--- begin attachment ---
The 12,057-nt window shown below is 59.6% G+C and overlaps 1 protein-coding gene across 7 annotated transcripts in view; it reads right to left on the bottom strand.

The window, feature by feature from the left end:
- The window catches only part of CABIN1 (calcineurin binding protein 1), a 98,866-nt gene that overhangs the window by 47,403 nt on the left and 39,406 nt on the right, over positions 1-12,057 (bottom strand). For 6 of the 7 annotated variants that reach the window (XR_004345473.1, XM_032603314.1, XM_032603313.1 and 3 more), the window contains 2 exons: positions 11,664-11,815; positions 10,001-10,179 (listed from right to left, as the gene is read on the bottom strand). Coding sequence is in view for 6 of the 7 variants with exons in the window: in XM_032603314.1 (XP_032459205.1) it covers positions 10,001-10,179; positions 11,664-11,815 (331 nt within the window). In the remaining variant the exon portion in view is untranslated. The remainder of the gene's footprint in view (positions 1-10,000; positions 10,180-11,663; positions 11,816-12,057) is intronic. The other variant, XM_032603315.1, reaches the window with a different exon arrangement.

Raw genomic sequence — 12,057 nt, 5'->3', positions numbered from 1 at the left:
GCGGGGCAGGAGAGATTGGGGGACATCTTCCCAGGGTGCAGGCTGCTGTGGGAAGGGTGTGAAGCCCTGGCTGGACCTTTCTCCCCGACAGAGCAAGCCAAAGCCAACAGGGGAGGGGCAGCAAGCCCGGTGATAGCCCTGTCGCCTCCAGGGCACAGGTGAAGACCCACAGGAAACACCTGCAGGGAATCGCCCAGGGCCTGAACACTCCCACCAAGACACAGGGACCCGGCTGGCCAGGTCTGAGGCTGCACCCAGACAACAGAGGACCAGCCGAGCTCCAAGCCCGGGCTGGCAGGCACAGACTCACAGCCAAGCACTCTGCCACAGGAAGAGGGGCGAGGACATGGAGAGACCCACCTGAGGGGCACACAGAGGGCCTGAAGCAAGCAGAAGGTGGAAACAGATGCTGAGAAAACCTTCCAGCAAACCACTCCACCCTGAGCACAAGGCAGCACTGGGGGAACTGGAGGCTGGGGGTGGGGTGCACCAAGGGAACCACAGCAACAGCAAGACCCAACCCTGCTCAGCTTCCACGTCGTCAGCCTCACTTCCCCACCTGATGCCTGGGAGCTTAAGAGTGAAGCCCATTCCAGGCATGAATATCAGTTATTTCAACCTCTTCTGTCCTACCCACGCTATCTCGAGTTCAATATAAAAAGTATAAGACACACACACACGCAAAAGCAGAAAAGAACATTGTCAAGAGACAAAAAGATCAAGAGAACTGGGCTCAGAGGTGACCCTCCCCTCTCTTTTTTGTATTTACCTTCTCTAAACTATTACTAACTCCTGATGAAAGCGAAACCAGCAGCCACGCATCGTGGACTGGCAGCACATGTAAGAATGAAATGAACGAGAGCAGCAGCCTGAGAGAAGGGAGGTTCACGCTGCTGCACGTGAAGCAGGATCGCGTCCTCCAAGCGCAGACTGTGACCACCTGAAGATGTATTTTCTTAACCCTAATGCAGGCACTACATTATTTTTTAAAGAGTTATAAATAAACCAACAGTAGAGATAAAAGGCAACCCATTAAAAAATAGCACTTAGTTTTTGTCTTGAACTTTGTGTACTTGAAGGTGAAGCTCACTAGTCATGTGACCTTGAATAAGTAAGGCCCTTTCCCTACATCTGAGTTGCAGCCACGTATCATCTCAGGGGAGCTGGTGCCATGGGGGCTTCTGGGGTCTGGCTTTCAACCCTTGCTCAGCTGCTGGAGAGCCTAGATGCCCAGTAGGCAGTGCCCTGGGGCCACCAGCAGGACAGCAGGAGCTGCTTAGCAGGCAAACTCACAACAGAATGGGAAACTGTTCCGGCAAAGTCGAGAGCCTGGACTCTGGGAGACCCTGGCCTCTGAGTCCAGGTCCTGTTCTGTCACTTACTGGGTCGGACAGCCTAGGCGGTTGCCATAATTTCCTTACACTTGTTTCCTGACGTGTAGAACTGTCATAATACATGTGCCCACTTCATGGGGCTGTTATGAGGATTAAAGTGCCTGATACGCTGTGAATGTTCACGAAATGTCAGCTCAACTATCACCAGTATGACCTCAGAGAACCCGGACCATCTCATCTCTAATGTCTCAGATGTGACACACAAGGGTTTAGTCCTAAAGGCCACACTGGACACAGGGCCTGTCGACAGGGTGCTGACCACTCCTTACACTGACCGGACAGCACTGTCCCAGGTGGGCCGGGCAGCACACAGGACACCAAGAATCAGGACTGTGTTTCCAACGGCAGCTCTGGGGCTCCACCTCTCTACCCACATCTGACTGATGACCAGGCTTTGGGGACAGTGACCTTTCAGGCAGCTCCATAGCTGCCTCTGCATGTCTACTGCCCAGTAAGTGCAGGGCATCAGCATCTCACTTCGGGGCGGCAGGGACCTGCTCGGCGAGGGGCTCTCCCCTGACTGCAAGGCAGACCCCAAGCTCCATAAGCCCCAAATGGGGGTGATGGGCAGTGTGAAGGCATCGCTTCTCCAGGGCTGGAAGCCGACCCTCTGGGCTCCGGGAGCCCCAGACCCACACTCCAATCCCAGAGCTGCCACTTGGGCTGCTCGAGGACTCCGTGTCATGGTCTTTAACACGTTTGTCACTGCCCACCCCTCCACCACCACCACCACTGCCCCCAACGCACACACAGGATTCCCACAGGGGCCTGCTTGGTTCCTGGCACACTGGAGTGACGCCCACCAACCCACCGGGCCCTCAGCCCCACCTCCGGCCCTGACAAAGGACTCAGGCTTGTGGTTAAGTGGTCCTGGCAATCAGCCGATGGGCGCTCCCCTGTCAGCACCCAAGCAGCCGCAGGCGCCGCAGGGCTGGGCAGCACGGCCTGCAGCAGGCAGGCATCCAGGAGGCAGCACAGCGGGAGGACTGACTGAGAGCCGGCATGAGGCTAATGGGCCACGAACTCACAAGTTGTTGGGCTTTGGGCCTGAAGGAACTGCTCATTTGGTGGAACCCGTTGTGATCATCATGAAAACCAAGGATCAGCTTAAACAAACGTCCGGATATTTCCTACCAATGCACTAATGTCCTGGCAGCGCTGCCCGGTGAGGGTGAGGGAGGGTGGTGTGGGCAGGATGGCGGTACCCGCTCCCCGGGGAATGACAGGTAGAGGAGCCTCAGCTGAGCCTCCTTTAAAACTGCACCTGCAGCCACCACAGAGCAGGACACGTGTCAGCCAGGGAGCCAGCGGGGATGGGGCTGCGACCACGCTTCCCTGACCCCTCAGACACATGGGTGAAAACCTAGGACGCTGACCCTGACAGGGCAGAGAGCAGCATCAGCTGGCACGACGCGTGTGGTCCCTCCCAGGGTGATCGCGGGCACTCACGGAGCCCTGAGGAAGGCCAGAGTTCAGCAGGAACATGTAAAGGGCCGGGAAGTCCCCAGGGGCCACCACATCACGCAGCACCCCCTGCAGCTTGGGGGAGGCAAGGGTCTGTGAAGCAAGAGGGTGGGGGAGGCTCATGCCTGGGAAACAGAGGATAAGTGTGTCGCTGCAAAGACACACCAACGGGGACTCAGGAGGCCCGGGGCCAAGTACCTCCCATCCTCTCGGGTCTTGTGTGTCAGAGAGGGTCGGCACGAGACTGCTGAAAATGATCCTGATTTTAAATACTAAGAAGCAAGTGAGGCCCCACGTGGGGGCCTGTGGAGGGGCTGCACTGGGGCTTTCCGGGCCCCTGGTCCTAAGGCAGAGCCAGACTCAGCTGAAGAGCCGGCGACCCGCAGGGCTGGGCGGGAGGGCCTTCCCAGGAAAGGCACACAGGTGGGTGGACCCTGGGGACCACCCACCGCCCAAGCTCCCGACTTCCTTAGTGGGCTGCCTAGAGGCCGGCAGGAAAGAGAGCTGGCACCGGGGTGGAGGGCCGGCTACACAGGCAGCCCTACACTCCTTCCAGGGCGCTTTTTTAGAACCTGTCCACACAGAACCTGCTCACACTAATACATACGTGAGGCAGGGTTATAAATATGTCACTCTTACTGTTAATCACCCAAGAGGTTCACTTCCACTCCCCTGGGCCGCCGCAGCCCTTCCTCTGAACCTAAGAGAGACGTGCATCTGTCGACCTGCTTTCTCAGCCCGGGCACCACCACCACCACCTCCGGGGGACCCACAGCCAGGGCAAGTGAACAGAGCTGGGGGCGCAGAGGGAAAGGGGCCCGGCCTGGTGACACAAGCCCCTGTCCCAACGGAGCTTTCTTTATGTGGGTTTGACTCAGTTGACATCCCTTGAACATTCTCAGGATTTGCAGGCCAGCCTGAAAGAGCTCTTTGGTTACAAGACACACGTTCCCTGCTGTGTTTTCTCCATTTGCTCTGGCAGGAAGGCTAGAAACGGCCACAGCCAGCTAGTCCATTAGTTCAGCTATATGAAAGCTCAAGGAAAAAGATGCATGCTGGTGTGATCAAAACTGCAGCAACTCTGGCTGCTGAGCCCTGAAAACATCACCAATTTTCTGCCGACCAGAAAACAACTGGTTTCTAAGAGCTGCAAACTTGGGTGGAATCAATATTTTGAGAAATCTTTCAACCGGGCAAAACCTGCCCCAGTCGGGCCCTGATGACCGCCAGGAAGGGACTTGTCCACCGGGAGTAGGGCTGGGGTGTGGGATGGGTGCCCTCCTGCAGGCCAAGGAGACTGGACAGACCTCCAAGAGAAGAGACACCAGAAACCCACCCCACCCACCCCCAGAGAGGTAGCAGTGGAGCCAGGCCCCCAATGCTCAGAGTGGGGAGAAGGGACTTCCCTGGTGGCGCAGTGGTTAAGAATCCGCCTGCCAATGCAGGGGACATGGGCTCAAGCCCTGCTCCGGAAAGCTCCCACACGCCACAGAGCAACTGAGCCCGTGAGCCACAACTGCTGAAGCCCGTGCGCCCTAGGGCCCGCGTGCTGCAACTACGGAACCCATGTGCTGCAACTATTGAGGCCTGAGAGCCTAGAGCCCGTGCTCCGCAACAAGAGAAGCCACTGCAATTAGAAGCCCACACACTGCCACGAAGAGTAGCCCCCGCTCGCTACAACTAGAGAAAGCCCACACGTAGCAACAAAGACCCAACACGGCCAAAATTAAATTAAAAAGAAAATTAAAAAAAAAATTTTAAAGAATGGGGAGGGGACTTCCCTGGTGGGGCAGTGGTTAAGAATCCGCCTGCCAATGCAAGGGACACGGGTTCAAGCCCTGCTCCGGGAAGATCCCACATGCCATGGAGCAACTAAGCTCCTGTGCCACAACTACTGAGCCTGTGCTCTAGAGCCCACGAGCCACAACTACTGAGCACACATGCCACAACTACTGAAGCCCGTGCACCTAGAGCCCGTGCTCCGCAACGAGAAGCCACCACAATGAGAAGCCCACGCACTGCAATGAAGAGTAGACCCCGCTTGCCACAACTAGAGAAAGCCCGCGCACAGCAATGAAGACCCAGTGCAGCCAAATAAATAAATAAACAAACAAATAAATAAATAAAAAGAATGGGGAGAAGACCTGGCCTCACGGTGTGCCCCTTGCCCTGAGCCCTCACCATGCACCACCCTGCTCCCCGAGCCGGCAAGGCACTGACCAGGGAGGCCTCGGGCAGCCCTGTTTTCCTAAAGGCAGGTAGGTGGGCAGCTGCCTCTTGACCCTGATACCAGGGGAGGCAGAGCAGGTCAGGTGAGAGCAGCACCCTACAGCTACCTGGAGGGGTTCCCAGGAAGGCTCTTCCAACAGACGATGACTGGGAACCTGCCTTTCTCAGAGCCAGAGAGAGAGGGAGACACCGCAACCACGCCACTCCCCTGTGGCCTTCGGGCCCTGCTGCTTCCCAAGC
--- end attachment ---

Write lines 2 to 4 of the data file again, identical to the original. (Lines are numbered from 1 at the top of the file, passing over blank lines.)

The window, feature by feature from the left end:
- The window catches only part of CABIN1 (calcineurin binding protein 1), a 98,866-nt gene that overhangs the window by 47,403 nt on the left and 39,406 nt on the right, over positions 1-12,057 (bottom strand). For 6 of the 7 annotated variants that reach the window (XR_004345473.1, XM_032603314.1, XM_032603313.1 and 3 more), the window contains 2 exons: positions 11,664-11,815; positions 10,001-10,179 (listed from right to left, as the gene is read on the bottom strand). Coding sequence is in view for 6 of the 7 variants with exons in the window: in XM_032603314.1 (XP_032459205.1) it covers positions 10,001-10,179; positions 11,664-11,815 (331 nt within the window). In the remaining variant the exon portion in view is untranslated. The remainder of the gene's footprint in view (positions 1-10,000; positions 10,180-11,663; positions 11,816-12,057) is intronic. The other variant, XM_032603315.1, reaches the window with a different exon arrangement.

Raw genomic sequence — 12,057 nt, 5'->3', positions numbered from 1 at the left: